Originally Posted by kb100
What is 'Qts', 'Qes' and 'Qms' of speakers??.. what does it do to sound??
FS- is the free air resonance of the driver. this in its simplest form means the driver moves easiest and impedance is at its highest. so you get the most output with the least work.

VAS- its the volume of air that has the same compliance as the suspension. compliance is the measure of the elasticity of the air equal to the suspension. so a VAS of 3.5 cubes means that the suspension has the same stiffness as 3.5 cubic feet of air.

CMS- is how "stiff" the suspension is. this is the measure of the elasticity of the suspension in n/m usually, where the VAS is the measure of the elasticity of the suspension in cubic feet related to the air that is equal to its CMS. think about this in a tire. you have the same amount of space to fill, but you put 25PSI in the left tire and 40 PSI in the right tire(off the car) the left tire has about the same air space but the amount of air inside is lower so CMS is lower. while the 40 PSI tire very similar amount of space but the amount of compressed air inside is greater, so CMS is higher the result is the tire with the lower CMS and same VAS(amount of space) is a stiffer tire!.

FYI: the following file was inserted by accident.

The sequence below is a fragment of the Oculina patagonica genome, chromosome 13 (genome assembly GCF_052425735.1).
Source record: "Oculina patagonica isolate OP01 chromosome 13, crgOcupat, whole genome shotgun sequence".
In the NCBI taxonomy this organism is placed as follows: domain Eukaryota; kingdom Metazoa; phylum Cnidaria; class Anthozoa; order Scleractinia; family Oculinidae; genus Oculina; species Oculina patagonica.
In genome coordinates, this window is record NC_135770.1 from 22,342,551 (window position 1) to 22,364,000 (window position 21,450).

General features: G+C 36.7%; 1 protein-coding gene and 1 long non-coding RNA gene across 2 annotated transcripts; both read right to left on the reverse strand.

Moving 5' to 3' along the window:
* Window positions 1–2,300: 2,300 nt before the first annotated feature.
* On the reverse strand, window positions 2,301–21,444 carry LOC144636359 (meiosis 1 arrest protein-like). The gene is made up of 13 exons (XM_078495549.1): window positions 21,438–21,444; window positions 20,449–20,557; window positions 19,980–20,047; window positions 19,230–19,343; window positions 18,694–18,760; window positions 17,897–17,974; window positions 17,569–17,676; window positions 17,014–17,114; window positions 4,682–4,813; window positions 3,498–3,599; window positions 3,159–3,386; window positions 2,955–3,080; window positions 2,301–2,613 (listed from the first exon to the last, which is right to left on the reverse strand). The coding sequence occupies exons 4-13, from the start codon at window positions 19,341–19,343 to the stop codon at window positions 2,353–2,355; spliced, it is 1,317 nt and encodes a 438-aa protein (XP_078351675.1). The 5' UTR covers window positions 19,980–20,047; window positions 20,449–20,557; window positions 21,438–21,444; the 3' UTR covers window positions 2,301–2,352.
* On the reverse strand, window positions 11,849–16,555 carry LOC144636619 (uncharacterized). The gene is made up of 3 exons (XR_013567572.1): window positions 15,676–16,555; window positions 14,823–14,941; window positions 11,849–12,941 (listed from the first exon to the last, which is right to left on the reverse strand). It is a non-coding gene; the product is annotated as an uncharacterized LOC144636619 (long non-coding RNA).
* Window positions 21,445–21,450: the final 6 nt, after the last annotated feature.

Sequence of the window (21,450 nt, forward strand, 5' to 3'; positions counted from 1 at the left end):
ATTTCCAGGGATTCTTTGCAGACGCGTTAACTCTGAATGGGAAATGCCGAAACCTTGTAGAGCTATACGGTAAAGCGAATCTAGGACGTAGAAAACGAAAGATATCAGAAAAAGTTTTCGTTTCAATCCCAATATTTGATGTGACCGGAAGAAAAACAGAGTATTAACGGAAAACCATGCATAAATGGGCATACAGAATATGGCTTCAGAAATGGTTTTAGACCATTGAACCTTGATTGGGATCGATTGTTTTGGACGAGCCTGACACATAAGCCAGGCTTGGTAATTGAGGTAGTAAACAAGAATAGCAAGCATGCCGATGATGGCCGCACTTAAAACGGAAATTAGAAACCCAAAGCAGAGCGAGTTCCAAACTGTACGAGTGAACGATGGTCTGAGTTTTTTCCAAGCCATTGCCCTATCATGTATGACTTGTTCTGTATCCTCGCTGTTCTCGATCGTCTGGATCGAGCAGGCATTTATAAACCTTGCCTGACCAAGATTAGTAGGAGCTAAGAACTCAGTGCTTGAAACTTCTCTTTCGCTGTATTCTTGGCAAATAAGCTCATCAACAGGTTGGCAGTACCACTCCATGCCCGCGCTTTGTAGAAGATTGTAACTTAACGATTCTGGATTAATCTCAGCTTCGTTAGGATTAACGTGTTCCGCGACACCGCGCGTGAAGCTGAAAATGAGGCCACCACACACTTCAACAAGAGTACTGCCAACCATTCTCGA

QES- is the electrical dampening. so in other words you pass a signal through the voice coil, and the QES is how well the energy in converted to usable electromotive force on the magnetic field.

QMS- is the damping of the mechanical aspects of the driver. so the QMS is how it controls the cone movement when the woofer resonates. the higher the QMS the more it opposes resonation. the lower the QMS the more it resonates.

QTS- is the total Q before you has electrical and mechanical dampening losses so to say. its the raw driver dampening.

RMS- is the losses of the suspension meaning that the stiffer the suspension with the same vas the higher the "losses".

KMS- is the measure of how linear the suspensions stiffness remains through its excursion. the result of the suspension stiffness exceed 4X its CMS is defined as Xsus.